Semi-mocking what many would call “the one true church” Nick Kristof took aim at the Catholic Church’s hierarchy this weekend. He details two members of our church, a priest and a nun who have given their very lives for the poor. He goes on:

There are so many more like them. There’s Father Mario Falconi, an Italian priest who refused to leave Rwanda during the genocide and bravely saved 3,000 people from being massacred. There’s Father Mario Benedetti, a 72-year-old Italian priest based in Congo who fled with his congregation when their town was attacked by a brutal militia. Now Father Mario lives side by side with his Congolese congregants in the squalor of a refugee camp in southern Sudan, struggling to get schooling for their children.

It’s because of brave souls like these that I honor the Catholic Church. I understand why many Americans disdain a church whose leaders are linked to cover-ups and antediluvian stances on women, gays and condoms — but the Catholic Church is far larger than the Vatican.

And unless we’re willing to endure beatings alongside Father Michael, unless we’re willing to stand up to warlords with Sister Cathy, we have no right to disparage them or their true church.

What Mr. Kristof misses is that there are millions of simple people amongst the non-ordained and non-religious life who do the exact same thing–but get much fewer accolades and even less support. I think of Maria Nordone who left a lucractive corporate career on Wall Street to “find herself” in the slums of a Nicaraguan orphanage. An adoption of one of the orphans would soon come later, but she also decided that her skills would be best used as the Executive Director of the organization that ran the orphanage and others like it in some of the poorest countries in the world: Mustard Seed Communities.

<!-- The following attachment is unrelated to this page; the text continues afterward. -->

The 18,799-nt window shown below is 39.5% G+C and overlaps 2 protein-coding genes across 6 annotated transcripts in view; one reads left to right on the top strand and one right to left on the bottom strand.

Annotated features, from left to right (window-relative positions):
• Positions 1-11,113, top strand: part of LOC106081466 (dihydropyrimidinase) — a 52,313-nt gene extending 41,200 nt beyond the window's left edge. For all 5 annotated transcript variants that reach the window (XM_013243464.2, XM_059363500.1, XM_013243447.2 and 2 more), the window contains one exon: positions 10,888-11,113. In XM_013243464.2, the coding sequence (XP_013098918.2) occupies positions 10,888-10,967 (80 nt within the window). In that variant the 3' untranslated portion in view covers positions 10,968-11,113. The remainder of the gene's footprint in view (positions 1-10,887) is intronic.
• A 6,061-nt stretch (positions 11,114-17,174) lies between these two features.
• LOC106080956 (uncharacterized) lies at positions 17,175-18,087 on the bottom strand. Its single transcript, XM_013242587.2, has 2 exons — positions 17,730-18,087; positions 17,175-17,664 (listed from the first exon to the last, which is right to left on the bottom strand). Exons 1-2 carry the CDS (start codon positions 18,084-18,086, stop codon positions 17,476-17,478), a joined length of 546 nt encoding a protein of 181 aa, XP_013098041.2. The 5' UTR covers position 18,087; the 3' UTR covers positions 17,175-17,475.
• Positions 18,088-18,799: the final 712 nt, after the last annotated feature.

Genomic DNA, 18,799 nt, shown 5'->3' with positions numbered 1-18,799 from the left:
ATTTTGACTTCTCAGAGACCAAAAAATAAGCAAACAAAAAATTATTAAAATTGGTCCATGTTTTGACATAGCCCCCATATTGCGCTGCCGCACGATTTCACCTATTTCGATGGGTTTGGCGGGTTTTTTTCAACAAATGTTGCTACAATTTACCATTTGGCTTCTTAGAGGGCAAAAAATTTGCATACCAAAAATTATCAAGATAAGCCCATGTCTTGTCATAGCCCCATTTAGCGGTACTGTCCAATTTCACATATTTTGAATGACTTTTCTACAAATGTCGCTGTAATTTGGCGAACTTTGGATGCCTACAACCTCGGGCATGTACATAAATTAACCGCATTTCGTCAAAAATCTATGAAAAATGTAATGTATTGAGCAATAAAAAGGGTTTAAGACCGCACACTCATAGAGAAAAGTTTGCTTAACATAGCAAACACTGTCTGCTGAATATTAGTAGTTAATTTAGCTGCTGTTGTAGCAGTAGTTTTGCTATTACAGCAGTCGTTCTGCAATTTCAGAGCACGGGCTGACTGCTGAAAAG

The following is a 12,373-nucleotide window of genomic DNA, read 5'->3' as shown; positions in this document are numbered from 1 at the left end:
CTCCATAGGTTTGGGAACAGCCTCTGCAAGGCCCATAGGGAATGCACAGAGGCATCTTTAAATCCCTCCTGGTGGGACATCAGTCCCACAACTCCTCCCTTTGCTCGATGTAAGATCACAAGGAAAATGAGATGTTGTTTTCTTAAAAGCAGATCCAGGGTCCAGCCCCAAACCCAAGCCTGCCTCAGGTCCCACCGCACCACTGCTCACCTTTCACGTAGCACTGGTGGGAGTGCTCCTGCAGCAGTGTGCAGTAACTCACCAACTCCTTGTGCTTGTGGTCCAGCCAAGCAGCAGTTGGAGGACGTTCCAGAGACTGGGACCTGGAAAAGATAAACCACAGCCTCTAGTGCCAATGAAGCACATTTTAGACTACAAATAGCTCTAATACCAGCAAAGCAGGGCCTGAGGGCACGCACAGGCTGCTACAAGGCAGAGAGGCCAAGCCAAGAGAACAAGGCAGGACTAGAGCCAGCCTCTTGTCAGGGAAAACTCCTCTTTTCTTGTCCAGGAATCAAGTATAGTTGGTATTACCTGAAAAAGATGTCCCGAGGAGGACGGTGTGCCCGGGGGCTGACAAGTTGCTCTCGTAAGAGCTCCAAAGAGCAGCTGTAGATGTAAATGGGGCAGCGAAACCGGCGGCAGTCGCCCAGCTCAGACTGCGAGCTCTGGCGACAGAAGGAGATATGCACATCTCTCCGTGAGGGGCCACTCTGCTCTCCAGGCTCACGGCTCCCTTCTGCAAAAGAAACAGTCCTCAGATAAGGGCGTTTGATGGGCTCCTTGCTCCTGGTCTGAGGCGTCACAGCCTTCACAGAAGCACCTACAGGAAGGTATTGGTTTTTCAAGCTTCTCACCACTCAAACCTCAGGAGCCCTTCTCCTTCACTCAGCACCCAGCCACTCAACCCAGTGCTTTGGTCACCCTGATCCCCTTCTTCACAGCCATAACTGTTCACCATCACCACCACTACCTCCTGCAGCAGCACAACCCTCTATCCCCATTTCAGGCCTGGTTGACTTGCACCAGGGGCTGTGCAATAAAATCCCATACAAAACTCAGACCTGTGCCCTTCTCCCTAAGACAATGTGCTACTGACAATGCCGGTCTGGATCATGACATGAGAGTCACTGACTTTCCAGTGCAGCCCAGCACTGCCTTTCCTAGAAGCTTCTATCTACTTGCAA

I think of the students, the countless students, most of whom wouldn’t know a Legionaire from a Jesuit and who barely know what I do as a Campus Minister. I think of the many spring breaks that they left behind to serve the poor in cities all over the world. That first experience of poverty is always eye-opening and a further examination of their political and moral alliances often leave them disturbed and in need of their campus minister to help put their religious lives back together from the faith of a child to the faith of an adult.

What Kristof misses is that much of our clergy need much of the laity and wherever you see life springing forth in the church, you often see young people inspired by someone and by a cause. What has their experience of the church been? What do they offer to the church in return?

Celebrate that and you will celebrate Jesus–whose heart beats and pulses within not only those who are ordained clergy but also in those who have been inspired from a number of sources to find God working within them to bring love to those who need it.

That’s what liturgy really means–the work of the people. It is there that we meet Jesus and it is there that we share that love with the world

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